CINCINNATI -- In the 1450s in Mainz, Germany, Johannes Gutenberg kicked off a revolution by printing the first major book using mass-produced, movable metal type: a Bible, written in Latin.
Since 1973, in Milford, Bearing Precious Seed has continued to make the scriptures available to the masses. It has printed about 165 million volumes in that time -- whole Bibles, New Testaments or combination Gospel of John/Paul’s Letter to the Romans.
The demand is so great that the operation can’t keep up with it, said Assistant Director Sam Caudill.
There’s a six-month backlog of Bibles to print, and one of about three months for the smaller volumes, said Phil Taylor, director of the nonprofit’s Seedline ministry. A few weeks ago, Bearing Precious Seed added a fourth tower and splicing units to its main press, increasing print capacity from 90 pages at a time to 128, Taylor said.
“Most people know, if they are looking for Bibles for missionaries, to call Bearing Precious Seed,” Taylor said. The ministry gets calls on a daily basis from people who need a Bible printed in a particular language, he said.
The print shop and warehouse are enormous, bigger than those of some small newspaper chains. In addition to the large main printer, there are several smaller ones and other large machines for binding books. The shelves are piled high with pallets full of Bibles in all sorts of languages, ready for shipment.
They’re sent, free of charge, to independent Baptist missionaries throughout the world, who give them to people who don’t have access to the Christian scriptures.
Some pallets hold pages for Bibles that haven’t been completed. These are destined for shipment to one of about 280 churches in the Seedline ministry. Under supervision of Bearing Precious Seed staffers, volunteers at those churches will complete the finishing work and often send them back to Milford for distribution.
Bearing Precious Seed has about 15 full-time employees, Taylor said, and it also has hundreds of volunteers who do everything from boxing up Bibles for shipment to feeding pages into the bindery line.
According to its most recent annual filing with the Internal Revenue Service, at the end of 2015, the ministry had total assets of $3 million, and only $27,000 in liabilities.
Its office and production facilities are located on the campus of First Baptist Church of Milford on Woodville Pike, an independent Baptist church not affiliated with the Southern Baptist Convention, the world’s largest Baptist denomination. About 700 attend Sunday morning worship every week, said its pastor, William Duttry.
The campus is also home to the nonprofit Master Ministries Inc., which supplies materials for children’s ministries in 46 states; Milford Christian Academy, a Christian school; and the Biblical School of World Evangelism & Bible Institute, a college for training missionaries.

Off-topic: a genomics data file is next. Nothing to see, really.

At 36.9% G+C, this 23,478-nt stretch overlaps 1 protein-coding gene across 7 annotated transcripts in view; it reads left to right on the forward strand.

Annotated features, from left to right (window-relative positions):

Bearing Precious Seed, whose formal name is First Baptist Church Scripture Publishing Ministry, is a standalone nonprofit, but its board is the same as that of the church, Taylor said. It’s the only print shop associated with a church that he knows of in the Tri-State.
Caudill said it began more than 43 years ago, when First Baptist’s then-pastor, Charles Keen, heeded a call to print Bibles and help “preserve the Word of God.” It started with a donated press that was set up in the basement of the church, which was then on Center Street, in a building that now houses the Milford Police Department.
Representatives of the ministry recruited other churches to support it, Caudill said, which helped it grow.
According to its most recent IRS filing, Bearing Precious Seed funds itself almost entirely through contributions and other public support, which amounted to $3.2 million in 2014 and $2.3 million in 2015.
The nonprofit gets its translations from like-minded organizations and missionaries, Taylor said. One missionary spent 17 years to produce a translation for a language spoken in one part of New Guinea that wasn’t written down, he said.
Bearing Precious Seed honors requests to print Bibles in all languages, but it won't print one in any version other than the King James Version. That’s the version authorized by King James I of England, translated from the original Greek and Hebrew and completed in 1611.
The King James uses forms of speech that were becoming archaic even when it was written, such as “thee” and “thou” for “you.” But the leaders of Bearing Precious Seed believe it reflects the originals more faithfully than modern translations, Taylor said.
Because Bibles are so accessible in the U.S., Americans sometimes think that’s the case everywhere in the world, Taylor said, but it’s not. He’s been to places, such as Sierra Leone in Africa, where even if someone could afford a Bible, it couldn’t be found in that person’s language.
It’s not cost-effective for a large publishing house to print Bibles in a language only a few thousand people might speak, Taylor said, and that’s the niche Bearing Precious Seed fills.
“Our ministry is built on the idea that it’s the responsibility of God’s people to get the word of God out to the world,” he said.